Go Nuts for Walnuts!

By , SparkPeople Blogger
I grew up with a native black walnut tree in my back yard. Its ugly green corrugated round fruit would ripen and eventually fall in our yard each year serving as a routine lawn-mowing hazard. My brothers liked to use them to practice their baseball pitches. As they ripened on the ground, they would become yellow-black in color. When they looked like that, you knew not to touch them because their black dye would stain your hands. A great natural dye option perhaps but as a child I didn't have too many uses for that.

English Walnuts were first cultivated in the United States in California in the late 1700's.Today, 99 percent of the U.S. commercial supply of this type of walnut comes from California. A new report last week suggests that walnuts are the healthier nut choice.

Scientists found that walnuts contain twice as many antioxidants as other nuts like peanuts, almonds, pecans, and pistachios. Another reason walnuts are considered better than other nuts is their higher content of polyunsaturated fatty acids (PUFA) including both Omega 3's and Omega 6's. Most other nuts are higher in monounsaturated fatty acids (MUFA). Walnuts provide the plant based short-chain form of omega-3 called alpha-linolenic acid (ALA) that serves as the precursor for the longer chain Docosahexaenoic acid (DHA) and eicosapentaenoic acid (EPA).

Buying Tips - Walnuts can easily be found in the produce section or baking aisles of local supermarket and bulk food stores. You can find shelled walnuts as halves, halves and pieces, and chopped in addition to those still in the shell. Since walnuts are harvested in late August through November, you can find them most commonly in the fall. They may be harder to find in the spring especially whole in shell and depending on how they have been stored, they may not be the freshest tasting.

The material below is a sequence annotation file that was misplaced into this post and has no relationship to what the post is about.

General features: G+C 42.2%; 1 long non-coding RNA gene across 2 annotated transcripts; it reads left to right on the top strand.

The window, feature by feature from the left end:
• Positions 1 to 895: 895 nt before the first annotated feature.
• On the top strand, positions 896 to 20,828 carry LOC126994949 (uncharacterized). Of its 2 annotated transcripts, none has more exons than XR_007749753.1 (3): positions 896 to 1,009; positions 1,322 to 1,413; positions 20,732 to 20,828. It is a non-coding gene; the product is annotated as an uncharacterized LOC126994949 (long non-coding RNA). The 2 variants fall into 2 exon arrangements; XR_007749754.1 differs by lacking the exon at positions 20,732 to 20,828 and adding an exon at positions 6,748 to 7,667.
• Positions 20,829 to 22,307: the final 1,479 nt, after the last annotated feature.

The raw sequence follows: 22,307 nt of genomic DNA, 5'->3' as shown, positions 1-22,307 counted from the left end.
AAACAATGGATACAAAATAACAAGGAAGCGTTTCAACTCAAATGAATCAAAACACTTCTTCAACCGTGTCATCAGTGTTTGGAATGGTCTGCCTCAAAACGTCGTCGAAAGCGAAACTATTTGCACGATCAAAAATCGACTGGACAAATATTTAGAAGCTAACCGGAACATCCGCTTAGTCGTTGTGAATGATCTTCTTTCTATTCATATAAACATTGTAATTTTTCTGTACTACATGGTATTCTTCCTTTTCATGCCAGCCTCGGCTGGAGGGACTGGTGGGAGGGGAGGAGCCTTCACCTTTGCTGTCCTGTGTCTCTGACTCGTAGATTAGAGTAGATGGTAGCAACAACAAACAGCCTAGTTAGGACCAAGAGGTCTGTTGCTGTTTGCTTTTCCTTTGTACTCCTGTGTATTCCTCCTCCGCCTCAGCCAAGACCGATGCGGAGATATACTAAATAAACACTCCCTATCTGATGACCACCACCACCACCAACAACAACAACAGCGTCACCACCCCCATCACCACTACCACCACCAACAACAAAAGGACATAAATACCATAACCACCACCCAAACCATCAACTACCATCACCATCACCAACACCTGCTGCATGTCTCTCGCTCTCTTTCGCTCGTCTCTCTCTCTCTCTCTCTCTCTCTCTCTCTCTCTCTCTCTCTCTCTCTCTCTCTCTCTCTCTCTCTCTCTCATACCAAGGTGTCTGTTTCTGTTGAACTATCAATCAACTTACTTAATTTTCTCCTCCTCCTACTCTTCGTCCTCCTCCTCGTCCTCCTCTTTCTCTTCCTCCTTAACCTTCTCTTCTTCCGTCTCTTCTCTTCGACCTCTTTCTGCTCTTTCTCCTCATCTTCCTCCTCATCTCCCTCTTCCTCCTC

Care and Storage - Warm temperatures increase the likelihood of walnuts turning rancid when they can taste like paint thinner and shouldn't be eaten. To maintain freshness, keep walnuts cold either in a root cellar, refrigerator, or freezer. If the walnuts come in a sealed package, store them in their original packaging to maintain freshness. When purchasing bulk, place walnuts in an airtight container for cold storage. Walnuts absorb flavor of other foods so be sure to refrigerate away from foods like fish or onions that have strong odors. Heat changes the structure of the fat in walnuts which can also change the odor and flavor from the sweet taste and mild nutty smell of fresh.

Nutrition Facts - The recommended serving size for walnuts is one ounce which is approximately one quarter cup or 12-14 walnut halves.
Calories – 190
Protein – 4 grams
Total Fat – 18 grams
Saturated Fat – 1.5 grams
Monounsaturated Fat – 2.5 grams
Polyunsaturated Fat – 13 grams (including 2.5 grams of ALA)
Cholesterol – 0 grams
Sodium – 3 mg
Potassium – 125 mg
Carbohydrate – 4 grams
Fiber – 2 grams

Recipes - I love to eat nuts plain as well as the crunchy part of a main dish. There are plenty of creative and healthy recipes that can include walnuts. Consider including them as part of a Mixed Greens with Cranberries and Walnuts salad or enjoying them as part of an omega-3 power packed Banana Oatmeal Muffins with Flax Seeds & Walnuts. Be creative and add walnuts to some of your favorite dishes.

There are nine tree nut varieties. Which is your favorite and how do you enjoy eating them?